Answer: Zonal Cutting Geraniums - This is the term for the standard version of geraniums that are propagated vegetatively, by cuttings. Typically, they have large (4-6 inch) rounded flower heads held well away from the plant. The leaves are also large, often 3-4 inches across. The plant habit tends to be rather upright and branching, generally growing from 12-24 inches tall. Some of the old, standard varieties of zonal geraniums are 'Crimson Fire', 'Penny Irene', 'Ritz', 'Schoene Helena' and 'Aurora'. Plant breeders have improved on the old standards developing series such as Americana (in various colors) that are more compact and stronger.
Zonal Seed Geraniums - As the name implies, seed geraniums are grown from seed. They produce a more compact, affordable version of the old-fashioned zonal geraniums and although their flowers are smaller, the plants are more floriferous. Their flower heads are generally 3-4 inches across and more open than the cutting zonals. These plants form a low, compact mound typically about a foot tall and wide. Seed geraniums are most often used in large landscape plantings and in smaller containers such as window boxes. Some of the most popular series of seeds geraniums are Multibloom, Elite, Pinto and Orbit. Each series will come in several colors such as Multibloom Scarlet, Pinto Rose or Cherry Orbit.
Propagation ? Most geraniums root easily from stem cuttings, and many cultivars must be vegetatively propagated to maintain desired flower and/or leaf color, shape and scent. Propagate in the fall, allowing for 3 to 4 weeks of frost-free weather for rooting to take place. Take cuttings from September (mountains) to October (Coastal Plain) from healthy mother plants which have been kept rather dry for several weeks. Take cuttings 3 to 4 inches in length from the growing tips of branches. Trim off the leaves from the base of the cutting, stick them into a coarse, sandy medium in small pots or flats, and water well. Provide indirect light and do not allow the cuttings to dry out. After roots are formed, place cuttings in full sun and water only enough to keep the cuttings from shriveling. Keep the surface soil dry to reduce diseases. Fertilize with a water-soluble fertilizer every two weeks.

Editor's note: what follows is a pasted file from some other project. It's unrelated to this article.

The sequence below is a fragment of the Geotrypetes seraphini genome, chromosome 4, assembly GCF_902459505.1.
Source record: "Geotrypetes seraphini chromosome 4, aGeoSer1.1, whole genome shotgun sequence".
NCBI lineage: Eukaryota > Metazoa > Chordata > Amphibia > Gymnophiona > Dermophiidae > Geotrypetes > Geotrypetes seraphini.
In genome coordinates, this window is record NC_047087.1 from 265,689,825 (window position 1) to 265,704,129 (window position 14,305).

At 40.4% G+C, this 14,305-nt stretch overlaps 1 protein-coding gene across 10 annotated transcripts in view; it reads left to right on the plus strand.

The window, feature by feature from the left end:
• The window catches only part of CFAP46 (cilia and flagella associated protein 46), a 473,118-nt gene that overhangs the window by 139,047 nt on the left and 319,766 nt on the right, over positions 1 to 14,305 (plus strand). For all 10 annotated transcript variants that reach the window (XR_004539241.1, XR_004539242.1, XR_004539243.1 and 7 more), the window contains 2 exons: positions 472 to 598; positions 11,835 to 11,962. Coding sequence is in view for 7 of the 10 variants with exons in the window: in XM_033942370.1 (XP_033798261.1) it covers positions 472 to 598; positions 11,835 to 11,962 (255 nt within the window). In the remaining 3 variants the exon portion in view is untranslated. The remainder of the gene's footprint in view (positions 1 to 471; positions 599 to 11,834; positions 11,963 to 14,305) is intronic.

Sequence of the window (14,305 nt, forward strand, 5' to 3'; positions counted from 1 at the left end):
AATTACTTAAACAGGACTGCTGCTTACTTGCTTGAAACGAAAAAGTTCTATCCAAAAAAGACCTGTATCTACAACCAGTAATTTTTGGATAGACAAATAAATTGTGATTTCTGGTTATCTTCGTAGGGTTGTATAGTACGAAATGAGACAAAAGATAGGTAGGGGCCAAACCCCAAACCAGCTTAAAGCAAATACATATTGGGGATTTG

Many bedding geraniums are seed-grown. Geranium seeds have a very hard seed coat which can inhibit germination, so home gardeners often scarify seeds (scratch to break the seed coat) to allow water to enter. Sow seeds in winter approximately 3 months before the last frost date. Sow in a flat in commercial seed starting medium, spacing seeds 1/4 inch apart in a row, with 1 to 2 inches between rows, covering lightly and maintaining the flats at 72?F. Keep the medium moist but not overly wet by misting. A plastic "greenhouse top" or plastic wrap draped over the flat will ensure high humidity, but don?t forget to vent the flats if placed in direct sunlight. Germination usually occurs in 7 to 14 days, but may be delayed and irregular. After germination, reduce the humidity, keep seedlings well ventilated and somewhat dry, but never allow the seedlings to dry out completely. The young seedlings must be carefully pricked out and transplanted into larger containers, such as 4 inch pots. Grow the young geraniums with 72?F days and 65?F nights. Supply supplemental light from fluorescent tubes to give 14 to 18 hours of light per day. Fertilize every 2 weeks with a water soluble plant food from the time of germination until planting outdoors. Most geraniums will flower in 95 to 110 days from germination.
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